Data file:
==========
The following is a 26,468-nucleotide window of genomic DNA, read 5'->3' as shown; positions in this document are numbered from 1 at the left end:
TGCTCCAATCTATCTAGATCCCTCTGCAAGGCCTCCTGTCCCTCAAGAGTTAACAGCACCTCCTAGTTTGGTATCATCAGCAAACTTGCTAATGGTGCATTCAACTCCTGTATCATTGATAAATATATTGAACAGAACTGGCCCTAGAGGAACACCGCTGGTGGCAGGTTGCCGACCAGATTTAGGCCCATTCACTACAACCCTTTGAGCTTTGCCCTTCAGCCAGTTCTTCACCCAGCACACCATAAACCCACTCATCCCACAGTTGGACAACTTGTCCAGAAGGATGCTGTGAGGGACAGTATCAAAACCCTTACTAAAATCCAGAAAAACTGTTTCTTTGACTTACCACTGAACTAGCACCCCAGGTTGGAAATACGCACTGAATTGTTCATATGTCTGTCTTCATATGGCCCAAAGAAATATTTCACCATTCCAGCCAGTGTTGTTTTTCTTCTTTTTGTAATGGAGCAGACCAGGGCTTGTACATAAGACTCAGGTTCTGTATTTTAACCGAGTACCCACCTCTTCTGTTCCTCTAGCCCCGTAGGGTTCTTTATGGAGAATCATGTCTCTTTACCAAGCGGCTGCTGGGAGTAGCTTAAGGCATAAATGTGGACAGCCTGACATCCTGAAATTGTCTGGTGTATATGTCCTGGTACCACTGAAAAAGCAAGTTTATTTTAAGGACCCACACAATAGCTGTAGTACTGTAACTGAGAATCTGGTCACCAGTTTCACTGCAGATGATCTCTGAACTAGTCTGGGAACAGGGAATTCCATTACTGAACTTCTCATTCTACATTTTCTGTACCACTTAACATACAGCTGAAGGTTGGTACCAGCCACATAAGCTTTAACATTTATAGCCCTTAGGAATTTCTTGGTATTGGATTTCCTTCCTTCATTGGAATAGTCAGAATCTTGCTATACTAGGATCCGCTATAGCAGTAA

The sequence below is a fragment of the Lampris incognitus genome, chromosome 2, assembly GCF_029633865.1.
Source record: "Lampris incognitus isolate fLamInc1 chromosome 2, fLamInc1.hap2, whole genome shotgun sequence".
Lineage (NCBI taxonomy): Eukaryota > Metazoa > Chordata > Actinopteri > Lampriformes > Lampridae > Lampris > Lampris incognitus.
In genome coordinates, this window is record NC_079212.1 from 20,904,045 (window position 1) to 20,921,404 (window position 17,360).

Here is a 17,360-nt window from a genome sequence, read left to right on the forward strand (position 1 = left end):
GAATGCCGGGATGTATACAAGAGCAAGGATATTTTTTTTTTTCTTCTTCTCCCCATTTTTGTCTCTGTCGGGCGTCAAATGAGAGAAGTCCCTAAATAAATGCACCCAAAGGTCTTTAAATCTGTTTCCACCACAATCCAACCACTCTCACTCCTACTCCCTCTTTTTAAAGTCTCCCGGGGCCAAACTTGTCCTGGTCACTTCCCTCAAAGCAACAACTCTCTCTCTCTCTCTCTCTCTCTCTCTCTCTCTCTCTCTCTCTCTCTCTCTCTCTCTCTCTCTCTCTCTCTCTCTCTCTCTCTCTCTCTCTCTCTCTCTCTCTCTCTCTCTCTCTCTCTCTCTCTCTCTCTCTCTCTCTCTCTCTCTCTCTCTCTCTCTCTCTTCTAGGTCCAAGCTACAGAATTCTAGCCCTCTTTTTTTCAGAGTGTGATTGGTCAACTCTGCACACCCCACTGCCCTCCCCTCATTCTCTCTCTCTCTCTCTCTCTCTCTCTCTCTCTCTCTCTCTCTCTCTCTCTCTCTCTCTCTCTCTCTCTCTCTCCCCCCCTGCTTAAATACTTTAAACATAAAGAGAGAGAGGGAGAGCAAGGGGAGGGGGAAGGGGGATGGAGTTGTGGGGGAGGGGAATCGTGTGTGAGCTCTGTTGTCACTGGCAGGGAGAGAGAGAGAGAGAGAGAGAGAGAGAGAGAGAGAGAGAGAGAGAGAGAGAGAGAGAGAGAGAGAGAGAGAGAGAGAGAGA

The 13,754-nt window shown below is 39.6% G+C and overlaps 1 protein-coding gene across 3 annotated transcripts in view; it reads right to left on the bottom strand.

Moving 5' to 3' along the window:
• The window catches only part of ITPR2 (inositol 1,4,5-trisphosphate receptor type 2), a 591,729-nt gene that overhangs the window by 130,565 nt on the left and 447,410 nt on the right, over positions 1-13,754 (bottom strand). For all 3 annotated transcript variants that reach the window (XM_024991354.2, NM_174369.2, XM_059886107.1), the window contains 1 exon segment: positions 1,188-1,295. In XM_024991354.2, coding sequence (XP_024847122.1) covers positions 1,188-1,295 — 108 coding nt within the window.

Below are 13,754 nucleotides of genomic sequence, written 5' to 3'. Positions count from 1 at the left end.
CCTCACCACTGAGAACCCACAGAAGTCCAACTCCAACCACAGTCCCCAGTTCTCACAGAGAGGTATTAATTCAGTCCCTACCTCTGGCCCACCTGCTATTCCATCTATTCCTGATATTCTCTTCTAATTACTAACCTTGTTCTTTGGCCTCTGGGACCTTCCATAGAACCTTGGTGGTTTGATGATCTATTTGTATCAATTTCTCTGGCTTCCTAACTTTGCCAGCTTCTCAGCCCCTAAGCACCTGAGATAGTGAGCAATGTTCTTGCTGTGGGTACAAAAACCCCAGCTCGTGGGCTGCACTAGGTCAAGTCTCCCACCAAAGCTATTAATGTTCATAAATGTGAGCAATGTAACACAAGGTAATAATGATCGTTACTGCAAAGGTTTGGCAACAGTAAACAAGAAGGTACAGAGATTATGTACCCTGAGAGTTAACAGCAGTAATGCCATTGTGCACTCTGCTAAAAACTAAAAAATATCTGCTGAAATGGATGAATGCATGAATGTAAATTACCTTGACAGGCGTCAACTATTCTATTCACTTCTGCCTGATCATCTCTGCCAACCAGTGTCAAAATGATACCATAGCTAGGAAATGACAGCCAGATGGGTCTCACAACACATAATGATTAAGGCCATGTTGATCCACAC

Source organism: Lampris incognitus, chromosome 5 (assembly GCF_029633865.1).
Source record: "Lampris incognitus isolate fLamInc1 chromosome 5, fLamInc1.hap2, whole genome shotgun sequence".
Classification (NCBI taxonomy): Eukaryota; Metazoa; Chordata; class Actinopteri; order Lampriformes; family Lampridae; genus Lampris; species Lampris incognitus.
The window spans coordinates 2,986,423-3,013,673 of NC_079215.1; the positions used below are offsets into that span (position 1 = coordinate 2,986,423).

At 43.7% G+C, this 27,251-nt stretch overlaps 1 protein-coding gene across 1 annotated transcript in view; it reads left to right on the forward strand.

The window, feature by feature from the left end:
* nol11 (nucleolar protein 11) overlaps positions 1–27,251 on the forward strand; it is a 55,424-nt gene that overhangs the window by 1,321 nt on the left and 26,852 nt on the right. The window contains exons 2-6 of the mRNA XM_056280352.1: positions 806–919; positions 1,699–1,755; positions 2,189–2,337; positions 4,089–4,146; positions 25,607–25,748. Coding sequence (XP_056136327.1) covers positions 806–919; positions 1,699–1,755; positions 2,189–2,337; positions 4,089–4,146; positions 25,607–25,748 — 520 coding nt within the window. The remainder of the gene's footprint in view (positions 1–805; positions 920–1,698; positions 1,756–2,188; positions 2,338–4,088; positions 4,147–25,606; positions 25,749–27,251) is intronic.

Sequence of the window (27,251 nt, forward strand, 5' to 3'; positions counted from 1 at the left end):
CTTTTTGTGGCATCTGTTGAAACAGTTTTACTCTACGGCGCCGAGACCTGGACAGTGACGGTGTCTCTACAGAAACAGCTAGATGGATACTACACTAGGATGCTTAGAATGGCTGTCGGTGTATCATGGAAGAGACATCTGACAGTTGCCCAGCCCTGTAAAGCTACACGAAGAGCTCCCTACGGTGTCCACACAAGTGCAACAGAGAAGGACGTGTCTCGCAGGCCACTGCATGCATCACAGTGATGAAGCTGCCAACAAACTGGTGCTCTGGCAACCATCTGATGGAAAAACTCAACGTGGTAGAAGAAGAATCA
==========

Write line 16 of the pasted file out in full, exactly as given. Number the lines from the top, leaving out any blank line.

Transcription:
Classification (NCBI taxonomy): Eukaryota; Metazoa; Chordata; class Actinopteri; order Lampriformes; family Lampridae; genus Lampris; species Lampris incognitus.